Remember the first time you watched “Finding Nemo”? When you sat eagerly in front of the movie screen as Nemo swam freely in the lush rainbow-colored corals of his home with Marlin and his fish friends? Now imagine that all of the color is stripped away and you’re viewing the film in black and white. Nemo’s home is based on the Great Barrier Reef, the world’s largest coral reef containing one of the most diverse habitats on planet Earth, and unfortunately, coral bleaching is affecting it today, turning the vibrant colors of the reef into a dull grey color.
Clownfish swimming in a healthy coral reef. “Clownfish” by Janine is attributed under CC 2.0
Effects of coral bleaching. “Pocillopora meandrina bleach 1” by pvandyke3 is attributed under CC 2.0
The Queensland Government in Australia recently released a report that states that the Great Barrier Reef can be saved from being completely bleached in the long-term if 6.3 billion USD is invested into improving surrounding environmental conditions. Specifically, most of the money would be spent on improving water quality surrounding the reef.1 This is a huge amount of money, even by governmental standards, so what would motivate the Australian government to spend so much it?
To understand the viewpoint of the Australian government, I should explain the history and biological significance of the reef. The Great Barrier Reef is around 18 million years old and houses thousands of species, including 1625 fish, 100 jellyfish and 133 shark and ray species.4 Aboriginal Australians first lived in areas surrounding the Great Barrier Reef for over 40,000 years, which led to the reef becoming a staple of Australian culture. Today, it is estimated that around 2 million people visit the site annually and the Marine Park Authority stated that the reef added 5.67 billion dollars in value to Australia’s economy through tourism, research, recreational and fishing in the year 2012 alone.2
Despite the great benefits brought on by The Great Barrier Reef, it has been experiencing coral bleaching for the past forty years! Algae live on and inside coral, which gives coral their bright colors. If anything causes the algae to leave or die off, the coral loses its color and its primary source of food. Therefore, any stressful environmental change could cause coral bleaching. The illustrative diagram below outlines some of the changes that promote coral bleaching.
This illustrative diagram by the National Ocean Service is attributed under Creative Commons 2.0
One of the most significant reasons for coral bleaching is the increase in global temperatures. As the water temperature increases, the algae become uncomfortable with the coral they are living in. In a study published in the journal, Science Magazine by Dr. Ainsworth’s team at the ARC Center of Excellence for Coral Reef studies, they state that corals normally have a biological mechanism which allows them to prepare for changes in temperature, hence lessening damage by tolerating unideal conditions better. However, they have noticed that corals are slowly losing this ability and may not be able to tolerate temperature changes in the future, leading to an increased rate of coral bleaching.3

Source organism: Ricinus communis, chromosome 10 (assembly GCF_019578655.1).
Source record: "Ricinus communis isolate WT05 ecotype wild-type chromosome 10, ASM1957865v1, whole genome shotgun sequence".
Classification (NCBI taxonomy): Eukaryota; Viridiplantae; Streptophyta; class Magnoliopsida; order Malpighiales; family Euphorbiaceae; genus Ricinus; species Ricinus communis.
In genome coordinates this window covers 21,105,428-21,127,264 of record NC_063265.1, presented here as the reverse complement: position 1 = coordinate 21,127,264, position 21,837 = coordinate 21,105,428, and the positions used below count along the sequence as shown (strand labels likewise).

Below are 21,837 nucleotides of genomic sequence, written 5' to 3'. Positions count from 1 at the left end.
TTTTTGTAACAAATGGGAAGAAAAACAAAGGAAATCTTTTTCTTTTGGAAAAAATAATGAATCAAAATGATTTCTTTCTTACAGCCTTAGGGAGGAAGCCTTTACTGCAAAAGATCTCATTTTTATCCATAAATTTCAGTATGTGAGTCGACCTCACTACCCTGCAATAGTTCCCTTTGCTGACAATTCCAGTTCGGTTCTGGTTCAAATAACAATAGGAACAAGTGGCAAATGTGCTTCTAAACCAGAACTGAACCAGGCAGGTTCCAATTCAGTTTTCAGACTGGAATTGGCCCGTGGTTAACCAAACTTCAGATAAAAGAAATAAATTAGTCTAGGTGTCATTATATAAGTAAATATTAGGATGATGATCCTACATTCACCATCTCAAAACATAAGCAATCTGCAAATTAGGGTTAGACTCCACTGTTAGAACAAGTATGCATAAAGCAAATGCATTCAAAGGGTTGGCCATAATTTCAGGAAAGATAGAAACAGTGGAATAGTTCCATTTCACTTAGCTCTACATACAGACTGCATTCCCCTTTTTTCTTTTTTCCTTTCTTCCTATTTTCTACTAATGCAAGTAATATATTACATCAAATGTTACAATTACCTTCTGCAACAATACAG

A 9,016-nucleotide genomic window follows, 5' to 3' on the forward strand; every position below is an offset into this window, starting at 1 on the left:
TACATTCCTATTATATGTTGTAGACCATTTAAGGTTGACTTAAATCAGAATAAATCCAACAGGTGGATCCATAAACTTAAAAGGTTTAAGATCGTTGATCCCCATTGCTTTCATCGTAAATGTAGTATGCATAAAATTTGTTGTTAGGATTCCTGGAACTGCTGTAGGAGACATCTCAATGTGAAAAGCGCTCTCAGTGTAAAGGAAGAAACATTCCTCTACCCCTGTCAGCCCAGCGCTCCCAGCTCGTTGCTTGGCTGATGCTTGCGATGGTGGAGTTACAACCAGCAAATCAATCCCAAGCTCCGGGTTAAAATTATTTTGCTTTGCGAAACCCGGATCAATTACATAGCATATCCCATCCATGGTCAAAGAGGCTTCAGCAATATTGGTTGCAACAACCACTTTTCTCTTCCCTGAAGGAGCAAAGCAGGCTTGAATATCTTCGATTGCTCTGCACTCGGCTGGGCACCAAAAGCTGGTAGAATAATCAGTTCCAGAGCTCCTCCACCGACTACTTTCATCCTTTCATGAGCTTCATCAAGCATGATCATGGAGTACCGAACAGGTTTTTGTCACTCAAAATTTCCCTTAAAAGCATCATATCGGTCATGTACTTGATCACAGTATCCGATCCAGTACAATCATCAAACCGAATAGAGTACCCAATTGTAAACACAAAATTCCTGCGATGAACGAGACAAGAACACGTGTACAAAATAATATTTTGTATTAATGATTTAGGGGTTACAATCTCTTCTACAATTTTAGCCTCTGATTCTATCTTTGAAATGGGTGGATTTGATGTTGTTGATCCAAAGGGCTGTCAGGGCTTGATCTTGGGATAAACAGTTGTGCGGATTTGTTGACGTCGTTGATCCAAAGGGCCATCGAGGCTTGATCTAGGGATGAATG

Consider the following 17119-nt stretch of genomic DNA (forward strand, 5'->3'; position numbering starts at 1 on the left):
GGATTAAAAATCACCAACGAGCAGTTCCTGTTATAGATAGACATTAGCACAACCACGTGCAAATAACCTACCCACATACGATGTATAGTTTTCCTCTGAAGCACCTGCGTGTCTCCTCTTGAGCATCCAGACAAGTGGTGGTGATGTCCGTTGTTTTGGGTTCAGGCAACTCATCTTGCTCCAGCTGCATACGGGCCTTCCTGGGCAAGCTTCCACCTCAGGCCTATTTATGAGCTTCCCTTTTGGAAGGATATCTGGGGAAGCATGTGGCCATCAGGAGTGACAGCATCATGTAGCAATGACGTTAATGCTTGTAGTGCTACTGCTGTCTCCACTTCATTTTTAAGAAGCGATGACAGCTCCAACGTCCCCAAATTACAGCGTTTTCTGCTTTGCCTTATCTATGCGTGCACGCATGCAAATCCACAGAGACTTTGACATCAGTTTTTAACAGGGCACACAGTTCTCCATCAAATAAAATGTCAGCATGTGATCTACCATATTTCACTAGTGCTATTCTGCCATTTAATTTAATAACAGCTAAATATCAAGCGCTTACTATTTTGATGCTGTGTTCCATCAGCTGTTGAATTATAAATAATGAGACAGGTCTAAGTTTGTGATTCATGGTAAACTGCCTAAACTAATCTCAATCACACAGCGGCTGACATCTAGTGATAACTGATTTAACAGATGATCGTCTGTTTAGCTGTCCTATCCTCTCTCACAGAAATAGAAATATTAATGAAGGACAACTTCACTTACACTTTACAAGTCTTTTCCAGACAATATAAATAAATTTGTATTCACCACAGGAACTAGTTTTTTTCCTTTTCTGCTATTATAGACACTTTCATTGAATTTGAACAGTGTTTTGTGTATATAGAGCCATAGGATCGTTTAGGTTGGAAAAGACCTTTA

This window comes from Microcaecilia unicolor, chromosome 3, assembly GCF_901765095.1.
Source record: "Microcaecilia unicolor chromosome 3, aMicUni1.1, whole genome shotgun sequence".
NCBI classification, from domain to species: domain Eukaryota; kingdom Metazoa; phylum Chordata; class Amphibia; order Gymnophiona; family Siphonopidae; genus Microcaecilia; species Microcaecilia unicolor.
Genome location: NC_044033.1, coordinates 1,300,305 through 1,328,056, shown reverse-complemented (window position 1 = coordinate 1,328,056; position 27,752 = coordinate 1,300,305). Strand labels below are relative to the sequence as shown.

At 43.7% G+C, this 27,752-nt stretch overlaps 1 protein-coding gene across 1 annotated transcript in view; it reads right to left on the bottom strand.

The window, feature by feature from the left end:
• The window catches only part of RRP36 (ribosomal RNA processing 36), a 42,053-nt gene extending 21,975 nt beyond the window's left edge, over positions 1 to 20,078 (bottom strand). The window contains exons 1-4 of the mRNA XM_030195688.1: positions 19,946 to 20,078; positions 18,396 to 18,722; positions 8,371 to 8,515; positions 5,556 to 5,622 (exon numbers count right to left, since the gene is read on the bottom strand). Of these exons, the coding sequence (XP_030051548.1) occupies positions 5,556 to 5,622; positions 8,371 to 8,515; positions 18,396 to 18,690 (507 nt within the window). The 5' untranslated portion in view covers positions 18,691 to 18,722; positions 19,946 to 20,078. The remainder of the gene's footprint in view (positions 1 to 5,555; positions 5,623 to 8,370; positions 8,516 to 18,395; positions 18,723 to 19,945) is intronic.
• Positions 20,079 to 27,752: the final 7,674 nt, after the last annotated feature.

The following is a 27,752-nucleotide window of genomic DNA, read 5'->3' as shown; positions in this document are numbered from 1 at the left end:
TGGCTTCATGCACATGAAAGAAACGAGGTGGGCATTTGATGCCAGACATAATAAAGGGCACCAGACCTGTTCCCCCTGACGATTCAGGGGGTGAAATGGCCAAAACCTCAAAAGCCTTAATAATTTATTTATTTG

It was mentioned earlier that the Great Barrier Reef adds several billions of dollars (5.67) into the Australian economy a year, and it seems as if the initial investment of 6.3 billion dollars would pay for itself in a very short period of time. However, the process of going about initiating this hefty conservation project would face several issues such as the following:
- Bringing together the forces of government, conservation groups, and large corporations to strive towards a common purpose.
- Changes that require significant periods of time to enact. Such would include changing regulations regarding polluting and fishing in certain areas.
Despite these difficulties, we shouldn’t be reducing the discussion of conservation to a debate of numbers because there are so many intangible assets the reef possesses. The reef is often called one of the seven natural wonders of the world, and it would be unfortunate if the Great Barrier Reef were lost permanently due to human mistakes. Therefore, I highly support the multi-billion-dollar investment the Australian government must make. This isn’t a problem that’ll solve itself by throwing money at it. The money will help to increase the water quality, but it won’t be able to prevent coral bleaching due to changing temperatures. As a planet, we all need to consciously try to reduce our carbon footprints to prevent increases in global temperatures. As Dr. Ainsworth makes clear in a tweet, “The time for change is now!”
1 Chris D’Angelo. August 12, 2016 “Saving the Great Barrier Reef will cost $6.3 billion.” The Huffington Post
2 Deloitte Access Economics 2013, Economic contribution of the Great Barrier Reef, Great Barrier Reef Marine Park Authority, Townsville.
3 TRACY D. AINSWORTH, SCOTT F. HERON, JUAN CARLOS ORTIZ, PETER J. MUMBY, ALANA GRECH, DAISIE OGAWA, C. MARK EAKIN, WILLIAM LEGGAT. April 15, 2016 “Climate change disables coral bleaching protection on the Great Barrier Reef.” Science 338-342
4 “Working Together Today for a Healthier Reef Tomorrow…” Facts about the Great Barrier Reef. Australian Government Great Barrier Reef Marine Park Authority, n.d. Web. 26 Oct. 2016.